Walking into their third full-length album, Future Souls (Plaid Records) due out March 25, 2014 on Plaid Records, Uh Huh Her kept asking a myriad of questions. You might think after a critically acclaimed catalog of two LPs and three EPs, independently carving out a diehard fan base, and playing countless packed shows, the Los Angeles duo of Camila Grey and Leisha Hailey would have it all figured out. However, they're still making discoveries and inquiries on both philosophical and musical levels.

"It comes back to the title," declares Grey. "I'm constantly questioning what the hell is going on with this planet. We're on a big ball floating through space around another larger ball of fire. That constantly perplexes me, and I'm like, 'What the fuck is this? Where are we?' Those questions culminated in a lot of the new songs. The concept of Future Souls asks, 'Where are we going? What are we evolving into? Where does your soul go?'" Hailey adds, "It's similar to how Camila and I met and now we're here. You never know where you're going to go in life."

Taking their time, the pair allowed the music to whisk them down a new path. In 2013, they made the choice to move their recording studio back home into their shared L.A. abode. As a result, creativity could be captured in the moment in its most uninhibited form as they embraced new elements while preserving their own sonic and aural trademarks. "We finally had the time and space to really get creative," continues Hailey. "We didn't have to rush ourselves with any sort of deadlines. Everything was created within these four walls. That's the beauty of being completely independent. We only have to answer to ourselves. We knew we wanted to go in a dance direction, but it doesn't sound like a traditional 'dance' record." Grey agrees, "It's not straightforward. It's very off-the-cuff, and that comes from writing and recording at home. Think of it as avant garde pop with a dance beat. We didn't follow any format."

Instead, scintillating synths drum up rapturous dreamscapes as the girls' harmonies cascade in unison over pulsing beats. Divine hooks pipe through an electronic haze that's bolstered by strains of guitar and bass. That style crystallizes in the first single "Innocence." Also, it makes an important statement for Uh Huh Her. "In the world at this moment, everybody is being bombarded with information and bad news," Grey explains. "You're inundated with it, and it's never positive. Unless you live on a commune with vegetable gardens and puppies running around, you're under a deluge of the world's craziness. That's what the song means to me."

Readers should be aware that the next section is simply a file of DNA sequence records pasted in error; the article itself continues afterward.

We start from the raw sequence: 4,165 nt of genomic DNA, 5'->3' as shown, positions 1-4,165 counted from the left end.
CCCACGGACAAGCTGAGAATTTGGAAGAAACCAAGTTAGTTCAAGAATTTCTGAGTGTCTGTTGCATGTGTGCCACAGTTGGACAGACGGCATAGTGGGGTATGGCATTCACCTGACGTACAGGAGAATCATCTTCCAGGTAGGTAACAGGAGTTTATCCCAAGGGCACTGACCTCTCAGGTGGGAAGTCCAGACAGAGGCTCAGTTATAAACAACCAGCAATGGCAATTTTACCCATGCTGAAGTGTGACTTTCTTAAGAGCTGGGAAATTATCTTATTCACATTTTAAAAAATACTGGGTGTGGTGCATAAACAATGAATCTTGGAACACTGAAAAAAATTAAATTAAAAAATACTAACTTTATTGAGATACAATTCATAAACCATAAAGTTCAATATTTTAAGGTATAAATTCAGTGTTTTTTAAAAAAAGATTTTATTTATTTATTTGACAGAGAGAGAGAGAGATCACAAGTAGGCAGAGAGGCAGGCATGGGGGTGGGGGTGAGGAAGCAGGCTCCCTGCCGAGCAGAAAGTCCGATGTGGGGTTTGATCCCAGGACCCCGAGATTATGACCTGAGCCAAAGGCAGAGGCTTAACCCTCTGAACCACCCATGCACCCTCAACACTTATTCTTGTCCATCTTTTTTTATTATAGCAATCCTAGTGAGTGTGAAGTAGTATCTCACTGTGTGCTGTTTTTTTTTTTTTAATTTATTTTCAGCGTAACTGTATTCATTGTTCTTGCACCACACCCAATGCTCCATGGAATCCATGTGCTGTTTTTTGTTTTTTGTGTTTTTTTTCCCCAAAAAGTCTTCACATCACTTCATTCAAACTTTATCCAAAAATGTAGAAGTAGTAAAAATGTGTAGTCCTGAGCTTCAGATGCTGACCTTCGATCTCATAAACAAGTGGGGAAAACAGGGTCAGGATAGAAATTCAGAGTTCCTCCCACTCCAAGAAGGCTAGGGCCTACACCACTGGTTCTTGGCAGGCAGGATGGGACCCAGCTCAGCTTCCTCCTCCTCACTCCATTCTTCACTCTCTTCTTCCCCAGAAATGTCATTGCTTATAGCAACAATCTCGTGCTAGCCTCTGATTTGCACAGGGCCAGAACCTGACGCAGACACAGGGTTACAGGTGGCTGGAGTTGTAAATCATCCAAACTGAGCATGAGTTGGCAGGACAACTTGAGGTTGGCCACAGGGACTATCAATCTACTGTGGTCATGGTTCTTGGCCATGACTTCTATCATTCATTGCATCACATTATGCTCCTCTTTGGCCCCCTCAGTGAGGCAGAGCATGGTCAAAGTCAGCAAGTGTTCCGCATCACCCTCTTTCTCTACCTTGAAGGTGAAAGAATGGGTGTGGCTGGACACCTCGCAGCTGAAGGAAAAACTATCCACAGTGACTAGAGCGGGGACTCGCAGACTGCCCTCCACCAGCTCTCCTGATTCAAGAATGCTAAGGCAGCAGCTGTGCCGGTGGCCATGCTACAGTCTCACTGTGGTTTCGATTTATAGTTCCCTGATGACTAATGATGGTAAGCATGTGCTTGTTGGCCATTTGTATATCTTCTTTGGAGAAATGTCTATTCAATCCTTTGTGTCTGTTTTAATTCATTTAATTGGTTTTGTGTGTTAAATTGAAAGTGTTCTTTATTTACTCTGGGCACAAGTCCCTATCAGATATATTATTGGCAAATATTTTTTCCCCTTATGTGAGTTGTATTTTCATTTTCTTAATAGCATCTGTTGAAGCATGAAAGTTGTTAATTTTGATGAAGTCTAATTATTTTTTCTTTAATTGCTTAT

Elsewhere on the album, Hailey and Grey tapped the talents of Ché Pope [Kanye West, Jay-Z] for the nocturnal electro pop lust of "Nuthin' Without Your Love". Punctuated by a slick guitar twang and a haze of keys, it's meant for movement of all kinds. "It's a gritty sexual club song. Think of it as two strangers meeting and leaving together, if you know what I mean," laughs Hailey. "I wanted it to sound soulful at the same time," Grey admits. "I grew up listening to Whitney Houston, and I practiced singing to The Bodyguard soundtrack. I felt like a soul singer in there. There's a weird soul quality to the album."

In addition to collaborating with Pope, the girls also invited Big Black Delta mainman and Grey's former Mellowdrone band mate Jonathan Bates into the fold. These collaborations expanded the scope of the album even more. "It was great to bounce ideas off other people," says Hailey. "It freed us up in some ways to get even more creative." Ultimately though, Uh Huh Her also continue to deliver for everybody who's listening. Grey concludes, "I hope we're giving fans something they can dissect. We don't do things the same way every time. That keeps it interesting. It gives them something to keep coming back to and thinking about."